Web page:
Why don’t animals deserve privacy? This isn’t the defining question of Nuts, recently released on Apple Arcade and out this week on PC and Switch, but it is one that occupied my mind as I surveilled the squirrels of Melmoth Forest using a set of camera traps. Throughout the course of its notably procedural first-person adventure, I peered into their carefully hidden food stashes, spied on their social gatherings, and watched as they sat absent-mindedely on tree stumps. Nuts doesn’t play a narrative “gotcha”—I was a sympathetic rather than sinister snooper—but it does thrive on a depressing modern irony; in order to save nature we probably need to spy on it.
In Nuts, this is because a logging company is intent on building a habitat-destroying dam. To thwart their efforts, your job as a newbie field researcher is to secure photographic evidence of the squirrels that call the woodland home. You do this by setting up cameras in the wild, reviewing grainy VHS footage at your campervan, and then heading back into the undergrowth to tweak camera positions based on where the critters scurried off to. The game marries the often clinical first-person puzzler, popularized by the likes of Portal, with the moodier narrative vibes of walking simulators such as Firewatch. To its credit, Nuts finds a harmony between these two approaches, and carves out its own wholesome-creepy niche in the process.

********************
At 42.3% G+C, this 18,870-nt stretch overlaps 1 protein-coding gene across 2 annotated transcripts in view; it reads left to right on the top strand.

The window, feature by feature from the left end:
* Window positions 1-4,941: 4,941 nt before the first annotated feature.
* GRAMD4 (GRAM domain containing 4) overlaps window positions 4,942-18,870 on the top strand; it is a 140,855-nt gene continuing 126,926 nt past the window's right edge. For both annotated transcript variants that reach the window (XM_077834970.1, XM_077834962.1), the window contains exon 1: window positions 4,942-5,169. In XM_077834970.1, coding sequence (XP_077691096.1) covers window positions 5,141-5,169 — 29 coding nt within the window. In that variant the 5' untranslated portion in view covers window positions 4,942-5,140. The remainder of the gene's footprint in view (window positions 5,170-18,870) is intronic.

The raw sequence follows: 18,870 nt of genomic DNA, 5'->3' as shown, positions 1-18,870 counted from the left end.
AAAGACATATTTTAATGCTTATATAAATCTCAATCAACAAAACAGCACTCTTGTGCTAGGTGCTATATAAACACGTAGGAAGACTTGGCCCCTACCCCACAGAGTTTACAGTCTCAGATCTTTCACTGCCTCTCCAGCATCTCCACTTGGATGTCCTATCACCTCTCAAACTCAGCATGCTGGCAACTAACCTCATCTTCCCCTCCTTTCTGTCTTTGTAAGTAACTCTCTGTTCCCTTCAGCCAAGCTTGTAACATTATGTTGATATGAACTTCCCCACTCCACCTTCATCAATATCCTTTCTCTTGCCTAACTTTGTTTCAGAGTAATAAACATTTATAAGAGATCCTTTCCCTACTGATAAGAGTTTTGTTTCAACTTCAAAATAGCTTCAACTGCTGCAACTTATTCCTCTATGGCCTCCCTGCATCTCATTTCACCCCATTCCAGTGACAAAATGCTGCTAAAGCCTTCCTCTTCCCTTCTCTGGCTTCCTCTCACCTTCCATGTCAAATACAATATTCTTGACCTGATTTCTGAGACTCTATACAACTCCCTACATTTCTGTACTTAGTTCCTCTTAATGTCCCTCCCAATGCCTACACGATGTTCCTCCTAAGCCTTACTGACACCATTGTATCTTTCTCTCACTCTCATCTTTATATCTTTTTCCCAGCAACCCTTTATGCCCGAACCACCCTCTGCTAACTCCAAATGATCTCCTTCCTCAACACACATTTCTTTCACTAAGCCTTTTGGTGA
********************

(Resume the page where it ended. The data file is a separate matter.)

A good chunk of time is also spent interfacing with a pleasingly rickety VHS set-up whose three CRT screens precisely reflect the perspectives of the cameras. This is another of the game’s loops: press play, wait for the appearance of a bushy tail, hit pause, zoom in, track to get a better view, zoom in again—huzzah, hit the print button. I don’t know whether this was the intention of its makers, but I ended up working—and arguably feeling—like an AI-assisted machine. I generated data, scrubbed it, and honed in on my stipulated target, all with an increasing and unnerving algorithm-like efficiency.
If you’ve ever watched making-of features for BBC nature documentaries, you’ll know that filming animal subjects is a long and often tedious process. Committed camera operators will sit in the same spot for weeks at a time waiting for the perfect shot. Nuts has its fair share of monotony but not as a result of doing nothing but repeating the game’s twin mechanical processes of positioning cameras and evaluating their material. It’s the downtime between these activities when the game’s walking sim credentials really surface, providing moments of negative space that free up an experience otherwise intent on structuring your gaze.
Ambling back and forth between cameras and campervan provides an opportunity to soak up the game’s captivating arboreal setting, rendered in a seemingly beautiful, subtly shifting three-tone color palette. But as I discovered troubling landmarks of splintered wood and industrial waste, the saturated hues became queasy rather than alluring; they spoke to a place that is sick, even as the serene nature-filled audio fluttered on. Nuts is full of such ambiguities and contradictions, including, most obviously, its technology-filled wilderness; the game provides enough space to consider the inherent strangeness, and maybe even tragedy, of this scenario.
Nuts didn’t coalesce in the way I expected it to. Its visual puzzles remain modest where other games might have leaned into spiralling recursiveness; it asks questions rather than offering definitive answers. To cap it off, the game ends on a note of genuine cosmic weirdness, an opportunity for both I and the squirrels to finally escape the camera’s all-seeing eye.